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1966 Nova Rack And Pinion Steering - Nice Rack!

Flaming River has a great set of bolt-ons for your '62-'67 Nova.

By Mike Harrington, Photography by Mike Harrington

Does it seem like we run a lot of suspension stories in Super Chevymagazine? It sure does, doesn't it? But there must be a reason for it,right? I was finishing the last few sentences of this article, wheneditorial duties took me to our New Jersey offices. Living in the LosAngeles area, I thought I was prepared for the onslaught of traffic, theNew York and New Jersey turnpikes, and toll roads. Not quite. I wasamazed at the circle-track style of driving in this part of the country,people zipping left, zipping right and applying major force to the brakepedal for a better pole position. This was quite the norm, and I thoughtto myself, "Damn, I'm glad I'm driving a rental and not my Camaro!"

But what if I was driving my prized possession, or what if you weredriving your prized possession and found yourself in this kind oftraffic climate? While many of us may not drive on these particularroads, we still drive our favorite cars, right? And driving the roads ofAnytown, USA can present its own challenges. Thirty-plus years ago thiswas not even an issue, as most cars on the road had the same lousybraking and suspension capabilities. As time marches on, even the lowestgrade production cars are equipped with better-handling suspension andbraking than our favorite '50s-'70s rides. Let's even the playing field,shall we? The mostly stock '66 Nova SS that is the parts recipiant inthis story is meant to be a driver, so let's make it that way.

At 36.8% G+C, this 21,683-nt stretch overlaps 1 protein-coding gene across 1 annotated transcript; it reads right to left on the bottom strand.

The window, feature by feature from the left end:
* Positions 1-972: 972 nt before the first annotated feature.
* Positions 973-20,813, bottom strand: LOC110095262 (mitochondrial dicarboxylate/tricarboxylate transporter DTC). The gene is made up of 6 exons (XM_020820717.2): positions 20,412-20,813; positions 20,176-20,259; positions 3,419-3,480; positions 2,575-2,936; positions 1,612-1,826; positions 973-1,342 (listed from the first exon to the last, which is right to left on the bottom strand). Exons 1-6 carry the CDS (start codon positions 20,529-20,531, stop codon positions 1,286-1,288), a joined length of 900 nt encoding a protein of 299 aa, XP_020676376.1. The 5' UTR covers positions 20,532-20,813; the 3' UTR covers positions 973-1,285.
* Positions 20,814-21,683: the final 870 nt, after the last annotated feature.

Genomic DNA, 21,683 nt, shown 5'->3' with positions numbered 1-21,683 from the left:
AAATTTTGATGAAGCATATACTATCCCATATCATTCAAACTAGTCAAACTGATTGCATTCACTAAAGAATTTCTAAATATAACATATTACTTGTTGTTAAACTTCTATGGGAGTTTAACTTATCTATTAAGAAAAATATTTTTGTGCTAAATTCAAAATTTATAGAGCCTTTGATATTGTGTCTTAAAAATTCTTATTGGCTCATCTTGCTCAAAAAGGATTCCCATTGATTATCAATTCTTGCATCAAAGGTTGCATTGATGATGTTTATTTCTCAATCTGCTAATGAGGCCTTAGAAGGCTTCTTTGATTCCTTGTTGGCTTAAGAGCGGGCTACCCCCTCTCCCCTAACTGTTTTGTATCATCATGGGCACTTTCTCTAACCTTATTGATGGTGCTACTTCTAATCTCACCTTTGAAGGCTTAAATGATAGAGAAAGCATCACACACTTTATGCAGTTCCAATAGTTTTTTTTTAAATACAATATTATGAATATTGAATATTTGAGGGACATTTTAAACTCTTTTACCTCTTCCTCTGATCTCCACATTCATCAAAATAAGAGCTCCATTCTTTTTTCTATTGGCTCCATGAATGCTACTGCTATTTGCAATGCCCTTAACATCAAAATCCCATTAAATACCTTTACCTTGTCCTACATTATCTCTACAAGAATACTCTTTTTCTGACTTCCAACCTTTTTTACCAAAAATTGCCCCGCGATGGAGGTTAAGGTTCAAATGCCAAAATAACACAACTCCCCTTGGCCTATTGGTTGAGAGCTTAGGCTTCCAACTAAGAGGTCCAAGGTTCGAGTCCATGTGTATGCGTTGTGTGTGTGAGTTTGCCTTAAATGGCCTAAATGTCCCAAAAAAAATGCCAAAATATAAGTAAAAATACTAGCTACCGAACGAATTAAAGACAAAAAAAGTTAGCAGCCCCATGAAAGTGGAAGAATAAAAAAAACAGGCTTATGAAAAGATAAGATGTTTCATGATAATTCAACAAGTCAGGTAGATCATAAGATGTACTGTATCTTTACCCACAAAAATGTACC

When Flaming River informed us it had a new bolt-in rack-and-pinionsystem for the early Novas, we decided we'd see for ourselves just howthis set up would work. For the most part the install of the newsteering system went according to plan, but we did encounter some bumpsalong the way. Our test Nova already had a set of 2-inch drop spindlesinstalled (Flaming River recommended using stock height spindles), andwhen it came time to attach the tie rods to the drop spindles, the angleat which they bolted on could have created some bumpsteer issues.

Our second bump in the road was the exhaust clearance issue we faced.This Nova was still using the original center dump ram's horn-styleexhaust manifolds. After the installation of the rack-and-pinion, it wasobvious that the new steering shaft would not clear the old exhaustsystem. The solution? We called Flaming River, and they informed us thata set of later model, rear dump truck headers would work. They alsoinformed us that they were in the process of developing headers for thisparticular application. Now that we have discussed the snags, let's takea look at what comes with this kit.

The system replaces the early long-shaft steering box with a new tiltcolumn, according to Flaming River, and the kit includes the cradle,quick ratio manual rack-and-pinion, mounting clamp for rack withbushing, grade 8 fasteners for cradle installation, tilt column withmount, wiring connectors and chrome moly universal joints for improvedangle with the intermediate shaft. The true fixture-weldedmounting-cradle fits between the frame rails, and it bolts in placeusing the original chassis location. Some modifying is required, and thesystem installs with hand tools.

The price is the most attractive part of using the Flaming River set up.At $1,190, this will improve your '62-'67 Nova's handling at areasonable cost. Now, about that exhaust header clearance issue. At thewriting of this story, a set of exhaust headers was on its way fromFlaming River. When they arrive we'll give you the blow-by-blow of howwell they fit and how you can adapt the same system to your Nova shouldyou decide to go the same route.

By Mike Harrington
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